What always struck me about Kobe Bryant was that he was completely different in sensibility than any American-born player. Kobe’s formative years were spent not in this country, but in Italy, where poppa Jellybean had established a career. He spoke fluent Italian, and if I’m not mistaken, even did a commercial along the way utilizing his fluency in that language.
I’m playing armchair psychologist here, but I believe Kobe always had a world view and often found it hard to relate to his American peers. He has been described as “aloof” and a “loner,” and I think his European upbringing helps explain it.
Actor and comic Robert Wuhl encountered the young, sophisticated Kobe Bryant early on.
“I first met Kobe in 1996 when he appeared on the HBO series ‘Arli$$,’ ” Wuhl explains. “It was only our fifth episode. Kobe had just signed a $3.5 million contract with the Lakers less than a week before shooting.
“I was aware he had spent years in Italy and thought this was a good, fun way to introduce him to a national audience. On the first take, he was flawless. Spoiler Alert: Most cameo athletes are not. Kobe was incredibly poised, friendly, and very funny. And 17.”
Another “problem” Kobe may have had getting along with his teammates was that he was, frankly, usually smarter than everyone else. Had he not entered that 1996 draft, he would have gone on to play for Coach K at Duke, and we are told he indeed had the grades to get into that school even if he couldn’t take it hard to the hoop or drill a 15-footer.
Some people have mistakenly referred to Staples Center as “The House That Kobe Built.” That is not true. Elgin, Jerry, Wilt, Gail, Kareem, Magic, James, and others got that place built. Kobe spent his first three years playing in the Fabulous Forum. What Kobe did was pay off the Staples Center mortgage (with, yes, a little help from Shaq). He took complete control of the household. An LA generation who never saw the Sports Arena or Forum associated Kobe with Staples Center. They cannot imagine an LA sports world without Kobe Bryant. Elgin, Jerry, Wilt, Gail, Kareem, Magic, and James were their grandfather’s, father’s, or big brother’s guys. Kobe was theirs. For anyone else to be known as the Greatest Laker is an unthinkable thought for this generation of Lakers fans.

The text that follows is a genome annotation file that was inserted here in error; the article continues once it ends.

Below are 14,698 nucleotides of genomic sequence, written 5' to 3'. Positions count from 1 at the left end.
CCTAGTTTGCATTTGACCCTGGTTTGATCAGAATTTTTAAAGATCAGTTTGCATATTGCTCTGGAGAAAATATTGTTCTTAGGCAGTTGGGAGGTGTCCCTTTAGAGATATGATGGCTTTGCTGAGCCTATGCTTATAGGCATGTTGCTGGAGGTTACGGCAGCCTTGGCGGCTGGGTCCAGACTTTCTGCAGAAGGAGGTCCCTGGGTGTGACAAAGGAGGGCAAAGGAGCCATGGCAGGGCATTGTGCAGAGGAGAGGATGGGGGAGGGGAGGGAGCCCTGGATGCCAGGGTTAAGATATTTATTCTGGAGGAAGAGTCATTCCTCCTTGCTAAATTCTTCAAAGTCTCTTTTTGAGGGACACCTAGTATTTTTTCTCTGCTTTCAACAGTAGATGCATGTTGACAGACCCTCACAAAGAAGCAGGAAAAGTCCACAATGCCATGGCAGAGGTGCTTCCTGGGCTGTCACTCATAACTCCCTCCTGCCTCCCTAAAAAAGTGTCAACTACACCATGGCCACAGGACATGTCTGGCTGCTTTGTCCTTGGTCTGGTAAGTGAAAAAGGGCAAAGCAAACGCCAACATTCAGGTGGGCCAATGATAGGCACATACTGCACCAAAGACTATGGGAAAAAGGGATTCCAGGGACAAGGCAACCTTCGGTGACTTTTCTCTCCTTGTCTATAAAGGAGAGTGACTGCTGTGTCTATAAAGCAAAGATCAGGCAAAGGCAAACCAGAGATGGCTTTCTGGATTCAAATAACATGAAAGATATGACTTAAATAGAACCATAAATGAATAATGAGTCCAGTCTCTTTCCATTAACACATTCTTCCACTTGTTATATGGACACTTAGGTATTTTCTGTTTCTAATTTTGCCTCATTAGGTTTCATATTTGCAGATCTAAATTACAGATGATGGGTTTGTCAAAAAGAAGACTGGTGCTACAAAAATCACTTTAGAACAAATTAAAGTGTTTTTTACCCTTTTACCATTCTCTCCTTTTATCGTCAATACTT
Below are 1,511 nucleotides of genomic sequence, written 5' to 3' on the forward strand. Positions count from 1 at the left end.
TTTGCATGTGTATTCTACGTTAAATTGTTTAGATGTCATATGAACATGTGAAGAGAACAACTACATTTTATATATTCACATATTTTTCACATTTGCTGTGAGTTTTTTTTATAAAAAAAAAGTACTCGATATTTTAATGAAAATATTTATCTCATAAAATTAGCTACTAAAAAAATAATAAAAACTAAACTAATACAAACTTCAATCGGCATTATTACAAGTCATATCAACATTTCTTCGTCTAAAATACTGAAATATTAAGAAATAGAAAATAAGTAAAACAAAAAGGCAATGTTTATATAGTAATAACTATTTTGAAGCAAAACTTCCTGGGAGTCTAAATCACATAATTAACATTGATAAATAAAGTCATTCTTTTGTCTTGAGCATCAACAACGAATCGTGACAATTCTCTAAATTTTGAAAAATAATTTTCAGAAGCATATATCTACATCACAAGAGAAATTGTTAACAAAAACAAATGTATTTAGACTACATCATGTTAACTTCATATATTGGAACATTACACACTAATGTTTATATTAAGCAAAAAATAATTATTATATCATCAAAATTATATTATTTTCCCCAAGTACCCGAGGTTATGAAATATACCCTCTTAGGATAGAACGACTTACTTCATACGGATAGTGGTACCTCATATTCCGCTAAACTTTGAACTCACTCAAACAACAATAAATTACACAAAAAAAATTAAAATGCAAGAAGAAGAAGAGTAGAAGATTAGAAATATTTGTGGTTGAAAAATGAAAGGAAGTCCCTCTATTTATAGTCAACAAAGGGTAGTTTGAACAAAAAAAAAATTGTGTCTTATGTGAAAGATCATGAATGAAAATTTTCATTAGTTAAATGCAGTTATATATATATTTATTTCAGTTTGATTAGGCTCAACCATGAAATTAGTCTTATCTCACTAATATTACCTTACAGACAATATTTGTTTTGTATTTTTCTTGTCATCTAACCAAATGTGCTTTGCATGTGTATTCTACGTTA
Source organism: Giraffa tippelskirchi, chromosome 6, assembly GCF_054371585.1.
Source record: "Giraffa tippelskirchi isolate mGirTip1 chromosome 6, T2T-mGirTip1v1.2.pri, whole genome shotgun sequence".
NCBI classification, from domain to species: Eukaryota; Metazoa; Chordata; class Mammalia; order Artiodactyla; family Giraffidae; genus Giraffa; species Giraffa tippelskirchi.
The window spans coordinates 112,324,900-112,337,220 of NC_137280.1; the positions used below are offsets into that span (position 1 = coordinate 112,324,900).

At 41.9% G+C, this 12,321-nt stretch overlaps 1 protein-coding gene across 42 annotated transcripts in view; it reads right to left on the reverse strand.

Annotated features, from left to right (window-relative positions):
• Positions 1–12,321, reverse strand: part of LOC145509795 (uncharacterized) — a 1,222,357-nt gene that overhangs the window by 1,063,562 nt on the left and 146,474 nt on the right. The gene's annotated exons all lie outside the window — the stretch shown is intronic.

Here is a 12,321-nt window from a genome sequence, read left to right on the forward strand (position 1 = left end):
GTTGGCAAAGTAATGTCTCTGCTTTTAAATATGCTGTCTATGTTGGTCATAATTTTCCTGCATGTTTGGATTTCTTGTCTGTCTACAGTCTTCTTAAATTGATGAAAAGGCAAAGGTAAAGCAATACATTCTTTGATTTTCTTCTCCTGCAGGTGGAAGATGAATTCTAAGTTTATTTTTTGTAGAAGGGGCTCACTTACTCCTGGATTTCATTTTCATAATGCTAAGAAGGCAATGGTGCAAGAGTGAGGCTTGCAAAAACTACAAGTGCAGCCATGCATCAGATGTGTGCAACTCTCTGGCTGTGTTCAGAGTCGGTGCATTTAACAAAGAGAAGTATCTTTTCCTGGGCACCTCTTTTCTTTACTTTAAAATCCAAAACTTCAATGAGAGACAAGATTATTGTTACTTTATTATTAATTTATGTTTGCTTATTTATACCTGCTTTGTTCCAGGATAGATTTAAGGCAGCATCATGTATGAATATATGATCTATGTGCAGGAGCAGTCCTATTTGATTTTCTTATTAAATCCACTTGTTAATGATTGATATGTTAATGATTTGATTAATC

You’ve seen all the numbers: Eleven first-team All-NBA. Nine first-team All-Defense. Four All-Star Game MVPs. And, of course, five championship rings. Etc., etc., etc. But my favorite factual tidbit about Kobe is that he is the all-time leader in but one category: most missed shots. He was, in fact, a volume scorer with a lifetime shooting percentage of .447. He was simply indefatigable. By the way, guess who’s No. 2 in this fascinating category . . . John Havlicek.
All the truly great ones leave a special memory. Larry was Larry. Magic was Magic. And Kobe was Kobe. In terms of style and competitiveness, he was the closest thing to Michael, yes. No doubt. But he wasn’t Michael, he was Kobe.
And how we got from Jelly to Kobe we’ll never know.
Hey, Kobe, thanks for everything. Ciao.
Bob Ryan’s column appears regularly in the Globe. He can be reached at email@example.com.